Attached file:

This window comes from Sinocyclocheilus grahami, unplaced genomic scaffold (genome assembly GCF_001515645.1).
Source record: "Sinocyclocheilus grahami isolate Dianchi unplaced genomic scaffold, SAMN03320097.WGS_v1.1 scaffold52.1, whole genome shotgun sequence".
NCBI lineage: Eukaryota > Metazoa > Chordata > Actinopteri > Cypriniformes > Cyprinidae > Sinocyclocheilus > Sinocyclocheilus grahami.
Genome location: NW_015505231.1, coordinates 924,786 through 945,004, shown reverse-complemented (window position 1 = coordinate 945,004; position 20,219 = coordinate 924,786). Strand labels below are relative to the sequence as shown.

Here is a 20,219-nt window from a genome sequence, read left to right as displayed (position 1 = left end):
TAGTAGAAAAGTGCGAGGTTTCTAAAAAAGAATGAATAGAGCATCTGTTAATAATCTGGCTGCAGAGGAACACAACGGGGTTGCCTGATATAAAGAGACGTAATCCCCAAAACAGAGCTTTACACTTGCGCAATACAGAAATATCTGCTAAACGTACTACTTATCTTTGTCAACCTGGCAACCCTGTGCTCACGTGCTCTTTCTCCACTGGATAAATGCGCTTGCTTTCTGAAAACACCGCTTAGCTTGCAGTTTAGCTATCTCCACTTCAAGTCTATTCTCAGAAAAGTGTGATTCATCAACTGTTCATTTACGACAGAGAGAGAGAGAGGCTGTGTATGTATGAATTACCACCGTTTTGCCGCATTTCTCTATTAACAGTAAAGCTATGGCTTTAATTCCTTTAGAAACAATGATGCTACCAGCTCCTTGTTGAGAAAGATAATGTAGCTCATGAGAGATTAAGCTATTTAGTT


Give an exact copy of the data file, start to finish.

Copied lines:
This window comes from Sinocyclocheilus grahami, unplaced genomic scaffold (genome assembly GCF_001515645.1).
Source record: "Sinocyclocheilus grahami isolate Dianchi unplaced genomic scaffold, SAMN03320097.WGS_v1.1 scaffold52.1, whole genome shotgun sequence".
NCBI lineage: Eukaryota > Metazoa > Chordata > Actinopteri > Cypriniformes > Cyprinidae > Sinocyclocheilus > Sinocyclocheilus grahami.
Genome location: NW_015505231.1, coordinates 924,786 through 945,004, shown reverse-complemented (window position 1 = coordinate 945,004; position 20,219 = coordinate 924,786). Strand labels below are relative to the sequence as shown.

Here is a 20,219-nt window from a genome sequence, read left to right as displayed (position 1 = left end):
TAGTAGAAAAGTGCGAGGTTTCTAAAAAAGAATGAATAGAGCATCTGTTAATAATCTGGCTGCAGAGGAACACAACGGGGTTGCCTGATATAAAGAGACGTAATCCCCAAAACAGAGCTTTACACTTGCGCAATACAGAAATATCTGCTAAACGTACTACTTATCTTTGTCAACCTGGCAACCCTGTGCTCACGTGCTCTTTCTCCACTGGATAAATGCGCTTGCTTTCTGAAAACACCGCTTAGCTTGCAGTTTAGCTATCTCCACTTCAAGTCTATTCTCAGAAAAGTGTGATTCATCAACTGTTCATTTACGACAGAGAGAGAGAGAGGCTGTGTATGTATGAATTACCACCGTTTTGCCGCATTTCTCTATTAACAGTAAAGCTATGGCTTTAATTCCTTTAGAAACAATGATGCTACCAGCTCCTTGTTGAGAAAGATAATGTAGCTCATGAGAGATTAAGCTATTTAGTT